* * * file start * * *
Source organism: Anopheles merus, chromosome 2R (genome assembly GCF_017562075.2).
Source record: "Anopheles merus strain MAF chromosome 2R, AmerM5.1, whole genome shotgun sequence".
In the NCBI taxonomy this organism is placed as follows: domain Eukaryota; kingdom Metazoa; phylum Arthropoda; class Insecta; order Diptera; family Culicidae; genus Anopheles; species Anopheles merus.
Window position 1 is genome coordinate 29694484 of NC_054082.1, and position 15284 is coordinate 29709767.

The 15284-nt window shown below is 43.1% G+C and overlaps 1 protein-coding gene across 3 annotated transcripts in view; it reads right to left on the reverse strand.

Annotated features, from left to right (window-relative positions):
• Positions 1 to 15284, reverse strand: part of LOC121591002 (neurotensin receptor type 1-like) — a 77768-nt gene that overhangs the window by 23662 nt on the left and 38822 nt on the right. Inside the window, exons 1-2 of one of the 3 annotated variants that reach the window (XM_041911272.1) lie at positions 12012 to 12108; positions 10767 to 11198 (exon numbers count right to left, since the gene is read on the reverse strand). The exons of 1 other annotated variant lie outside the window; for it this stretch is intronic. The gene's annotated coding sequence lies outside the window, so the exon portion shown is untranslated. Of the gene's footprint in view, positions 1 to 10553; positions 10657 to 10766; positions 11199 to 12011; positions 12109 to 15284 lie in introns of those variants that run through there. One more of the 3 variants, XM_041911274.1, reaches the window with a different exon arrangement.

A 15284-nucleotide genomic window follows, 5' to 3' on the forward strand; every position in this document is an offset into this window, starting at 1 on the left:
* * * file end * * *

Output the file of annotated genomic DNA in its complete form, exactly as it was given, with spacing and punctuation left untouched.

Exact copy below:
Source organism: Anopheles merus, chromosome 2R (genome assembly GCF_017562075.2).
Source record: "Anopheles merus strain MAF chromosome 2R, AmerM5.1, whole genome shotgun sequence".
In the NCBI taxonomy this organism is placed as follows: domain Eukaryota; kingdom Metazoa; phylum Arthropoda; class Insecta; order Diptera; family Culicidae; genus Anopheles; species Anopheles merus.
Window position 1 is genome coordinate 29694484 of NC_054082.1, and position 15284 is coordinate 29709767.

The 15284-nt window shown below is 43.1% G+C and overlaps 1 protein-coding gene across 3 annotated transcripts in view; it reads right to left on the reverse strand.

Annotated features, from left to right (window-relative positions):
• Positions 1 to 15284, reverse strand: part of LOC121591002 (neurotensin receptor type 1-like) — a 77768-nt gene that overhangs the window by 23662 nt on the left and 38822 nt on the right. Inside the window, exons 1-2 of one of the 3 annotated variants that reach the window (XM_041911272.1) lie at positions 12012 to 12108; positions 10767 to 11198 (exon numbers count right to left, since the gene is read on the reverse strand). The exons of 1 other annotated variant lie outside the window; for it this stretch is intronic. The gene's annotated coding sequence lies outside the window, so the exon portion shown is untranslated. Of the gene's footprint in view, positions 1 to 10553; positions 10657 to 10766; positions 11199 to 12011; positions 12109 to 15284 lie in introns of those variants that run through there. One more of the 3 variants, XM_041911274.1, reaches the window with a different exon arrangement.

A 15284-nucleotide genomic window follows, 5' to 3' on the forward strand; every position in this document is an offset into this window, starting at 1 on the left: